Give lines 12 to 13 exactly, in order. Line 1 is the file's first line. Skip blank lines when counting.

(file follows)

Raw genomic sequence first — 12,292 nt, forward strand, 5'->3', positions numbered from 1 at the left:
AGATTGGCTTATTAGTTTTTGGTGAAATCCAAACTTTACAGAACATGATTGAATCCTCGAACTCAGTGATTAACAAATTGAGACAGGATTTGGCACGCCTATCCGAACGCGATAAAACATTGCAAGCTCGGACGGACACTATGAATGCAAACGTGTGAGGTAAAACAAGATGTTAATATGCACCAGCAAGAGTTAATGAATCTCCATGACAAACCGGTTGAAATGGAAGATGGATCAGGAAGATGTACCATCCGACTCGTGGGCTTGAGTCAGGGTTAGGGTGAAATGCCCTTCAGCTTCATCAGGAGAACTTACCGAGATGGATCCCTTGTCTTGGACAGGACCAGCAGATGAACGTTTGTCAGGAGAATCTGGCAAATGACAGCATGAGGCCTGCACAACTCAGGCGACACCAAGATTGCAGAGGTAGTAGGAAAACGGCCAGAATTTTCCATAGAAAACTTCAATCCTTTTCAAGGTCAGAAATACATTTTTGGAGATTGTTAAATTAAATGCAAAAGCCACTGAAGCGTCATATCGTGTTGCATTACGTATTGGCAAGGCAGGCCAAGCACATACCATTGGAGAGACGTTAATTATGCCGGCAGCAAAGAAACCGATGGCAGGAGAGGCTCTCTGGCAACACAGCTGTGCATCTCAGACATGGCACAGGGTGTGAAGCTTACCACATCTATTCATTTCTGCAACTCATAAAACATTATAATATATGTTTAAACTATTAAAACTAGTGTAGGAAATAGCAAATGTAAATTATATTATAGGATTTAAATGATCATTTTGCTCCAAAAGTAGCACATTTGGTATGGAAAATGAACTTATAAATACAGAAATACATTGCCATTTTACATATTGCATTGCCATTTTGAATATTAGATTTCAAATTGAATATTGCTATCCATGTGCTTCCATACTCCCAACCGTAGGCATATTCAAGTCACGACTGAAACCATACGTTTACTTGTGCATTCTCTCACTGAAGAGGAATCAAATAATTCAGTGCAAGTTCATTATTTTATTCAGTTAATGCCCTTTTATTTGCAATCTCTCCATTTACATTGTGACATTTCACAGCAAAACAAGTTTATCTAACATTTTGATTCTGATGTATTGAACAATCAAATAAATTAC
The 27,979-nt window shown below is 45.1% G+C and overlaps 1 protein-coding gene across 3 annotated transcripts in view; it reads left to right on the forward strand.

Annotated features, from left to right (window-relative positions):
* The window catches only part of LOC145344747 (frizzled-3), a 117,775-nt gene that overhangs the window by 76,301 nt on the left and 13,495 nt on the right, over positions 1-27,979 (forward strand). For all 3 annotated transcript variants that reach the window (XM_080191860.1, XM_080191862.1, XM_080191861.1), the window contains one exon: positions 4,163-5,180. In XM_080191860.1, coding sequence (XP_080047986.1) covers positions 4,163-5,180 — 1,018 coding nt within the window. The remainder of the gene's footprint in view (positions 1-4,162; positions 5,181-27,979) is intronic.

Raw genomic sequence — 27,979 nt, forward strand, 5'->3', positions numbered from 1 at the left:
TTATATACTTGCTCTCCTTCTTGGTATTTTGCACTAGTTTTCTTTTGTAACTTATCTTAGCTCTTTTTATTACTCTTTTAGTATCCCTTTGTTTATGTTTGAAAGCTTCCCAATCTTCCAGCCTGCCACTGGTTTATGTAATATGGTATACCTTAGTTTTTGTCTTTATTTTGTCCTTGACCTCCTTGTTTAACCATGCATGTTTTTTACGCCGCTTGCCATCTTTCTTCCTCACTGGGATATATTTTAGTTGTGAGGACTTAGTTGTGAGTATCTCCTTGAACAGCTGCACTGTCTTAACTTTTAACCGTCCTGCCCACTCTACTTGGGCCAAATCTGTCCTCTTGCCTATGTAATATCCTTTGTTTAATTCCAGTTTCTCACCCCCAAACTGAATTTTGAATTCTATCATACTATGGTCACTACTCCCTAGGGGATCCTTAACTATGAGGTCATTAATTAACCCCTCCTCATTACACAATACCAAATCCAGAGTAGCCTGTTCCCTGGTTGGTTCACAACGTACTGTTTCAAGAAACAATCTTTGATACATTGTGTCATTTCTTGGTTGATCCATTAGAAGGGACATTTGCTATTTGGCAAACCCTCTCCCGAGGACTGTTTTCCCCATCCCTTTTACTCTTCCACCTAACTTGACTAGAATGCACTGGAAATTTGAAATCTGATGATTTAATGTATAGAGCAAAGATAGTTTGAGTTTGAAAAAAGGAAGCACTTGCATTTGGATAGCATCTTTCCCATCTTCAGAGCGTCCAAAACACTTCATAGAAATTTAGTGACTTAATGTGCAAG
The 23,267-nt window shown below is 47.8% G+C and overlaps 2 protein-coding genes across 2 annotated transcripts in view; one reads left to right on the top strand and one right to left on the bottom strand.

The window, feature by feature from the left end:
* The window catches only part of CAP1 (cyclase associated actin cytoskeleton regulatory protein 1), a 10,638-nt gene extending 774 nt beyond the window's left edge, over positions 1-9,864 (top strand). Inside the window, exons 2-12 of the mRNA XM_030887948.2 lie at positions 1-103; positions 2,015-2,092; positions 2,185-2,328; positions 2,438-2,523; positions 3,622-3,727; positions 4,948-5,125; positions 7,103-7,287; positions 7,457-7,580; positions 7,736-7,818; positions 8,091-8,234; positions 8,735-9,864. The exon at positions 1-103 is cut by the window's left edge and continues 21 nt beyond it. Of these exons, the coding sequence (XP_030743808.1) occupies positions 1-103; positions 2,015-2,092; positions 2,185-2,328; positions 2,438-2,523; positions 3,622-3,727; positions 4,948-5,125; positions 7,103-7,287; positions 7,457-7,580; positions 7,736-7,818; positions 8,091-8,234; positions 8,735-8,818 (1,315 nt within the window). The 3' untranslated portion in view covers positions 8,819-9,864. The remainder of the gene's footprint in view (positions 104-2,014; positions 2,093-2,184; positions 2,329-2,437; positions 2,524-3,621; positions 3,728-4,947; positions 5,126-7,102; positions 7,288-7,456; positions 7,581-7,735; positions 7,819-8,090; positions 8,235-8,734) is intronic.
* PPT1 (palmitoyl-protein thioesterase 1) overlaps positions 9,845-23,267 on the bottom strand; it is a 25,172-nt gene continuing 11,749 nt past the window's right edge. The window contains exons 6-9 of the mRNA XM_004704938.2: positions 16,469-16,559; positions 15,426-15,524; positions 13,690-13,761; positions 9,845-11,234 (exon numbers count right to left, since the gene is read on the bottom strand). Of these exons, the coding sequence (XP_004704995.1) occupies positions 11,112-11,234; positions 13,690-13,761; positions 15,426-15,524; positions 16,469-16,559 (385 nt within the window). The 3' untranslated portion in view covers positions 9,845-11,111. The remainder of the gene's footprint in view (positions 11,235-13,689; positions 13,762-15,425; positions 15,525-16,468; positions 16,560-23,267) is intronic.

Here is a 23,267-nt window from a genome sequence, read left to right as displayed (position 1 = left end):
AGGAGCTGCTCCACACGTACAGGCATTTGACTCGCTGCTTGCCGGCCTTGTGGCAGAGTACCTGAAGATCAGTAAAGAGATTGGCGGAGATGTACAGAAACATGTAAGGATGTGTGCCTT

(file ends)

Here is a 23,267-nt window from a genome sequence, read left to right as displayed (position 1 = left end):
AGGAGCTGCTCCACACGTACAGGCATTTGACTCGCTGCTTGCCGGCCTTGTGGCAGAGTACCTGAAGATCAGTAAAGAGATTGGCGGAGATGTACAGAAACATGTAAGGATGTGTGCCTT